The great debate: PB2 or regular peanut butter?
In case you don’t know, PB2 is a powdered peanut butter made by Bell Plantation. It is made through a process where dry-roasted peanuts are pressed, which removes most of the fat.
When ready to use, just mix a 2:1 tbsp ratio of PB2 to water and BAM, suddenly it’s a spread!
While many are drawn to PB2 as a low-cal substitution, I am drawn to PB2 for its short ingredient list (just peanuts, sugar, and salt) and the fact that it is non GMO.
Are the two really comparable, though? When I found out that I needed to increase the amount of protein (I THOUGHT my macros were great, but apparently not), I decided to swap my beloved peanut butter for PB2. Here is what I found:
DISCLAIMER: I have no training in food and nutrition. I’m comparing Bell Plantation’s PB2 to Kraft’s smooth peanut butter simply because it is the peanut butter that I have been using recently. All opinions expressed are my own.
Obviously, the first thing that I tested my new pantry item in was a bowl of hot oatmeal. I used 1/3 cup of oats to 1/2 cup of almond milk and a 2 tbsp mixture of PB2 for this. The result? I couldn’t taste the difference at all!
This is definitely a swap that will become a regular when I want a bowl of PB oats!
Next, I wanted to try it as a spread. I tried this one in two ways – with toppings and on its own. In doing so, I also got it on two types of bases, which, believe it or not, made more of a difference than I imagined.
Of course, I HAD to try out the swap on my PB and banana rice cake, since it is a staple breakfast of mine. To be honest, the results were kind of disappointing.
The biggest difference that I noticed when mixing PB2 is that it has a noticeably “grittier” texture than regular peanut butter. While this didn’t make a difference in the oatmeal, the texture difference WAS apparent when used as a spread. Especially on the rice cakes. It was just too dry for my liking. Now, I used a full serving (2 tbsp), and I don’t usually put this much regular peanut butter on my rice cakes, which might have contributed to the cause. Either way, even with the toppings, I still found it to be more dry than I would have liked.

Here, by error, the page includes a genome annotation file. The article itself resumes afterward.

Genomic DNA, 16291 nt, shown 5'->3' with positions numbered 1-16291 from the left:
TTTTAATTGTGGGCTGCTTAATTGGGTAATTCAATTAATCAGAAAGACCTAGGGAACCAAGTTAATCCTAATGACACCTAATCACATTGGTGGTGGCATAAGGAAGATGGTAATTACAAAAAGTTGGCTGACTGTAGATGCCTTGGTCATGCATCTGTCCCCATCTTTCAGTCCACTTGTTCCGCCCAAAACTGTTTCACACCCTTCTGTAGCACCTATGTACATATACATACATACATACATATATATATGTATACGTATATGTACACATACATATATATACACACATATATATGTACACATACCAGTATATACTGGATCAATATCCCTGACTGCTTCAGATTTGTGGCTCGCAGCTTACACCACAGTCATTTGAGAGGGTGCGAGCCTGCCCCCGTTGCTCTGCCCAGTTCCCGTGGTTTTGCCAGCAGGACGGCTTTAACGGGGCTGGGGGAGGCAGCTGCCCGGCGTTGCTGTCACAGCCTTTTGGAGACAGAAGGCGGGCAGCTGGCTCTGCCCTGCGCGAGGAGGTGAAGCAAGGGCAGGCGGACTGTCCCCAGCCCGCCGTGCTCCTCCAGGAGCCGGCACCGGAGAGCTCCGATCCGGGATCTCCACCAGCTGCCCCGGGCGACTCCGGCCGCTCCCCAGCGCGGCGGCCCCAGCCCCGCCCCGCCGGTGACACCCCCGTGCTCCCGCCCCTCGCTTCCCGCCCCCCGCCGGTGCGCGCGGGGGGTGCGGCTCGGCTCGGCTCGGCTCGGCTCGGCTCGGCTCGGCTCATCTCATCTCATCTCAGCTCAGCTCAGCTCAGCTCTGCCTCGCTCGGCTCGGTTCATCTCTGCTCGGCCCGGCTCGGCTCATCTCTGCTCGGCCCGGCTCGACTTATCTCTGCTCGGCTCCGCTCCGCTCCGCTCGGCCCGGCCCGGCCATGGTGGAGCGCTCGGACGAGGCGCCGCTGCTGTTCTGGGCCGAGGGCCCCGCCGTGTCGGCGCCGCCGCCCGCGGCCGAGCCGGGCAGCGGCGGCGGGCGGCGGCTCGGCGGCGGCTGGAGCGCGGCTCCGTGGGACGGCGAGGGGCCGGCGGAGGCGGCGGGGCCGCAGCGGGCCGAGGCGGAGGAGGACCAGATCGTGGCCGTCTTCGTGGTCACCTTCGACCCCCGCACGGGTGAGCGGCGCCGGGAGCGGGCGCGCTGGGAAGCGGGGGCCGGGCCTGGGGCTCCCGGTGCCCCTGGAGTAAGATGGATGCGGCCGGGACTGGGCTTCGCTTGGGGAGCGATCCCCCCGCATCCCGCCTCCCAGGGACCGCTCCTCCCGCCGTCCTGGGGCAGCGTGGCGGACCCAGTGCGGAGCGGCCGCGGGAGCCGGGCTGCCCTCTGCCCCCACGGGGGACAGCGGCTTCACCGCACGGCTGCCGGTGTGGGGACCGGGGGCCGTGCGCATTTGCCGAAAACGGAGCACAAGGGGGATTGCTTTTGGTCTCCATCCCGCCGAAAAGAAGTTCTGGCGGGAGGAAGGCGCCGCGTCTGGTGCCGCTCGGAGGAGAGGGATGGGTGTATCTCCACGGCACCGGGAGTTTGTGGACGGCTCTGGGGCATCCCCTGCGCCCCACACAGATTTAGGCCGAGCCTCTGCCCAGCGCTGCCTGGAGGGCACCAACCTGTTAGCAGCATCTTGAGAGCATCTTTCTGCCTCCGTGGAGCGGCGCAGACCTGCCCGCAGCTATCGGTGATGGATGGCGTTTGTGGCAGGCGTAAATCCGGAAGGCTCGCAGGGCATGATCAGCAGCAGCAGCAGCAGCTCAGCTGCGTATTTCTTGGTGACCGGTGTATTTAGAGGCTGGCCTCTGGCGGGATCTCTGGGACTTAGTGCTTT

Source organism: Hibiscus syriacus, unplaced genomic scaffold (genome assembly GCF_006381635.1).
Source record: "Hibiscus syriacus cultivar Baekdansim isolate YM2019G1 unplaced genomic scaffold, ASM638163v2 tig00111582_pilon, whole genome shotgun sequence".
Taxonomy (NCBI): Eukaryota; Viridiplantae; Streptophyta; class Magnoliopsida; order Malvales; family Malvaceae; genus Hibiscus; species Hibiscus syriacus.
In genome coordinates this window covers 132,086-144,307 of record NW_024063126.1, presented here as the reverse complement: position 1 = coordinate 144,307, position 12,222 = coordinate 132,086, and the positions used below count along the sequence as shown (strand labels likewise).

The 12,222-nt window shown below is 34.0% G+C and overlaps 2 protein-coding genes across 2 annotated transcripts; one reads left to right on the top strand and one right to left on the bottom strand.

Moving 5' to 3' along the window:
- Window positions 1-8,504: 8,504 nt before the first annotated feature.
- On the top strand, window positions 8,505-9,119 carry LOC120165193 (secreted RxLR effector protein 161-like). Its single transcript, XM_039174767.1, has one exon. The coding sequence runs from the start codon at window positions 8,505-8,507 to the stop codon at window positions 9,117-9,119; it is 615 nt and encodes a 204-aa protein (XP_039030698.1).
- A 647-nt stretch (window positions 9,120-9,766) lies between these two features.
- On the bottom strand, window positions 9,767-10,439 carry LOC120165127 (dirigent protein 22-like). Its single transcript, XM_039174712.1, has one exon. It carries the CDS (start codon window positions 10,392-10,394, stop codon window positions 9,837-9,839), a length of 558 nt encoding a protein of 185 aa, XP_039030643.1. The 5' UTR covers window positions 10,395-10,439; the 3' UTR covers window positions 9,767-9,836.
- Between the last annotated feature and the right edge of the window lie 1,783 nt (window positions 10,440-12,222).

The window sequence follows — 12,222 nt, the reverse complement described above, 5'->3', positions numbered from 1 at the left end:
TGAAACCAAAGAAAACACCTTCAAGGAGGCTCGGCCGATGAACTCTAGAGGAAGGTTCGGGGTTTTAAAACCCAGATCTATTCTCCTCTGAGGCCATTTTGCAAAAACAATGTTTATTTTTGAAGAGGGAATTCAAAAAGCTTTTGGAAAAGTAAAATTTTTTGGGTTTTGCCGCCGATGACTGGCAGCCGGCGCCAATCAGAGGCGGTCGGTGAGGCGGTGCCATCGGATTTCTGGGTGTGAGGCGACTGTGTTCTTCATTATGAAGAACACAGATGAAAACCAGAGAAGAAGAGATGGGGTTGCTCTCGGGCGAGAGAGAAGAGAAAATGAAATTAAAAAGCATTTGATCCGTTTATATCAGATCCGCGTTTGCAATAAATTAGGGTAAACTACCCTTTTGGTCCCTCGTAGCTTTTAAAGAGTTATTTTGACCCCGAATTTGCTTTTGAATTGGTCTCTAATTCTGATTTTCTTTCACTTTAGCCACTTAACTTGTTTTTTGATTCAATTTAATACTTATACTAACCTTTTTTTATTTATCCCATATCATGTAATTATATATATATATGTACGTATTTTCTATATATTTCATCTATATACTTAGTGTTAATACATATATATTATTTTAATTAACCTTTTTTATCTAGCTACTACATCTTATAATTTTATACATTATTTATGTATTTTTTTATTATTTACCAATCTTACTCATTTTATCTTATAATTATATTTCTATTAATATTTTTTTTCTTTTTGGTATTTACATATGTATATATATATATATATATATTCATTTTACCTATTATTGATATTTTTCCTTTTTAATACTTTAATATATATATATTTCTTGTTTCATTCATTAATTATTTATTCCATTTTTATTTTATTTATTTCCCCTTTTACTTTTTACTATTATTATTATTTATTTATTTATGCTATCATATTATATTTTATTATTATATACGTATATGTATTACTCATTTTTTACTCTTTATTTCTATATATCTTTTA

I also tried it as a spread, using 1 tbsp of PB2 to 1/2 a tbsp of water mixture of PB2, on a crumpet. I actually quite liked this one, which is why I think the rice cakes were just too dry of a base for PB2.
In the end, I think I will stick to regular peanut butter for rice cakes and toast, but it is definitely a fair swap when it comes to fluffier bases.
Lastly, I tested out PB2 as a dip with apple slices and sweet potatoes.
With the apple slices, I was less than impressed. It definitely was not peanut butter. Here was when I really tasted the difference. It was definitely a lot more bland than peanut butter; granted, I should have expected that given the difference in amount of fat. Surprisingly, though, I actually preferred the grittier texture on the apple slices to the usually creamy texture of regular peanut butter.
In the end, whether or not I use PB2 or regular peanut butter as my dip with fruit will just have to depend on what I am feeling on that particular day. Although, I must admit, I will likely be reaching for my jar of crunchy peanut butter for this one.
The sweet potatoes were a completely different story. I didn’t even notice the difference with this one! As a result, I think that this will be a permanent swap! It also worked really well with the carrots (raw and cooked).
PB2 and regular peanut butter each have their own perks. I don’t think anything can replace a good spoonful of creamy peanut butter, but there are so many benefits to PB2 that it definitely has a permanent place in my cupboard as well.
Taste aside, regular peanut butter is much more affordable and convenient. However, like I said, I definitely think it is worthwhile to have a jar of powdered peanut butter as well.
I’m still experimenting with this stuff and I’m curious about baking with it! If you have any recipes please share them with me, so I can further appreciate the PB2 swap!